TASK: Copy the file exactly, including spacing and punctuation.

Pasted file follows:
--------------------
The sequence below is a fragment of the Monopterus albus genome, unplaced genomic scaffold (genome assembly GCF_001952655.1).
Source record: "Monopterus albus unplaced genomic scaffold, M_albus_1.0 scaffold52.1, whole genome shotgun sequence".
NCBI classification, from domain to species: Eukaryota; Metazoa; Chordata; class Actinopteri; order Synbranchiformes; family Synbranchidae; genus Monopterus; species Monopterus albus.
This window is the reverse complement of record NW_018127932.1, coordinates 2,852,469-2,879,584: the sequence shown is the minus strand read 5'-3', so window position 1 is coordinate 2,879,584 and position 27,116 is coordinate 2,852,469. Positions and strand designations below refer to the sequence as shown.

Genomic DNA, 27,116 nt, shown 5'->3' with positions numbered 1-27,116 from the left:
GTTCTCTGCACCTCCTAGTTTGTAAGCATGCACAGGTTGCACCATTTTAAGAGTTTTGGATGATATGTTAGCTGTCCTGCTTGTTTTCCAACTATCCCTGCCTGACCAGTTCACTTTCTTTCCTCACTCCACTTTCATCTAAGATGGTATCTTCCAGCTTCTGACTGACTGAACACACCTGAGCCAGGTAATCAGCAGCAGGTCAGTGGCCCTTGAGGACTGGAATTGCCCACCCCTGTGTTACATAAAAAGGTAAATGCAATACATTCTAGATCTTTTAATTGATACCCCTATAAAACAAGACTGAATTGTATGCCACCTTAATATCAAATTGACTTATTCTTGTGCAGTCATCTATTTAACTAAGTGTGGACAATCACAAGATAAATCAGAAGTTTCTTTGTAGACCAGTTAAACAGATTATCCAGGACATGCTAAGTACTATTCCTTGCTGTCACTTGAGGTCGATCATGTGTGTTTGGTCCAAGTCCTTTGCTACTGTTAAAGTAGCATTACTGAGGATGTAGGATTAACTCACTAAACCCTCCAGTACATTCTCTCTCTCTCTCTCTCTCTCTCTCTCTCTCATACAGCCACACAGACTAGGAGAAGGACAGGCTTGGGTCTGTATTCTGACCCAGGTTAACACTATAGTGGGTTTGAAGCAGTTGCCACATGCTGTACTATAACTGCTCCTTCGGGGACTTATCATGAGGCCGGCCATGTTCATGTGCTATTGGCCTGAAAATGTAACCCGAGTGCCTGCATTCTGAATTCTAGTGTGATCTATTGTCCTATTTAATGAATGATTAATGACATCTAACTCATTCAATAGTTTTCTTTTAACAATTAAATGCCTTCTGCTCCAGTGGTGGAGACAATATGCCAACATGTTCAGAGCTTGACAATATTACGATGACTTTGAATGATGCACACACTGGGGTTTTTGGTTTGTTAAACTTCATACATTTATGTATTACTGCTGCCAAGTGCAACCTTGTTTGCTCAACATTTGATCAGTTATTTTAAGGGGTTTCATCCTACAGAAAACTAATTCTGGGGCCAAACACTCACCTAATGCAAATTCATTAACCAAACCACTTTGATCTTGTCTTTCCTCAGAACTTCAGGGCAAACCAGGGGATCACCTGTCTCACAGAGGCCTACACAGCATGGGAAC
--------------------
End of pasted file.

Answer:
The sequence below is a fragment of the Monopterus albus genome, unplaced genomic scaffold (genome assembly GCF_001952655.1).
Source record: "Monopterus albus unplaced genomic scaffold, M_albus_1.0 scaffold52.1, whole genome shotgun sequence".
NCBI classification, from domain to species: Eukaryota; Metazoa; Chordata; class Actinopteri; order Synbranchiformes; family Synbranchidae; genus Monopterus; species Monopterus albus.
This window is the reverse complement of record NW_018127932.1, coordinates 2,852,469-2,879,584: the sequence shown is the minus strand read 5'-3', so window position 1 is coordinate 2,879,584 and position 27,116 is coordinate 2,852,469. Positions and strand designations below refer to the sequence as shown.

Genomic DNA, 27,116 nt, shown 5'->3' with positions numbered 1-27,116 from the left:
GTTCTCTGCACCTCCTAGTTTGTAAGCATGCACAGGTTGCACCATTTTAAGAGTTTTGGATGATATGTTAGCTGTCCTGCTTGTTTTCCAACTATCCCTGCCTGACCAGTTCACTTTCTTTCCTCACTCCACTTTCATCTAAGATGGTATCTTCCAGCTTCTGACTGACTGAACACACCTGAGCCAGGTAATCAGCAGCAGGTCAGTGGCCCTTGAGGACTGGAATTGCCCACCCCTGTGTTACATAAAAAGGTAAATGCAATACATTCTAGATCTTTTAATTGATACCCCTATAAAACAAGACTGAATTGTATGCCACCTTAATATCAAATTGACTTATTCTTGTGCAGTCATCTATTTAACTAAGTGTGGACAATCACAAGATAAATCAGAAGTTTCTTTGTAGACCAGTTAAACAGATTATCCAGGACATGCTAAGTACTATTCCTTGCTGTCACTTGAGGTCGATCATGTGTGTTTGGTCCAAGTCCTTTGCTACTGTTAAAGTAGCATTACTGAGGATGTAGGATTAACTCACTAAACCCTCCAGTACATTCTCTCTCTCTCTCTCTCTCTCTCTCTCTCTCATACAGCCACACAGACTAGGAGAAGGACAGGCTTGGGTCTGTATTCTGACCCAGGTTAACACTATAGTGGGTTTGAAGCAGTTGCCACATGCTGTACTATAACTGCTCCTTCGGGGACTTATCATGAGGCCGGCCATGTTCATGTGCTATTGGCCTGAAAATGTAACCCGAGTGCCTGCATTCTGAATTCTAGTGTGATCTATTGTCCTATTTAATGAATGATTAATGACATCTAACTCATTCAATAGTTTTCTTTTAACAATTAAATGCCTTCTGCTCCAGTGGTGGAGACAATATGCCAACATGTTCAGAGCTTGACAATATTACGATGACTTTGAATGATGCACACACTGGGGTTTTTGGTTTGTTAAACTTCATACATTTATGTATTACTGCTGCCAAGTGCAACCTTGTTTGCTCAACATTTGATCAGTTATTTTAAGGGGTTTCATCCTACAGAAAACTAATTCTGGGGCCAAACACTCACCTAATGCAAATTCATTAACCAAACCACTTTGATCTTGTCTTTCCTCAGAACTTCAGGGCAAACCAGGGGATCACCTGTCTCACAGAGGCCTACACAGCATGGGAAC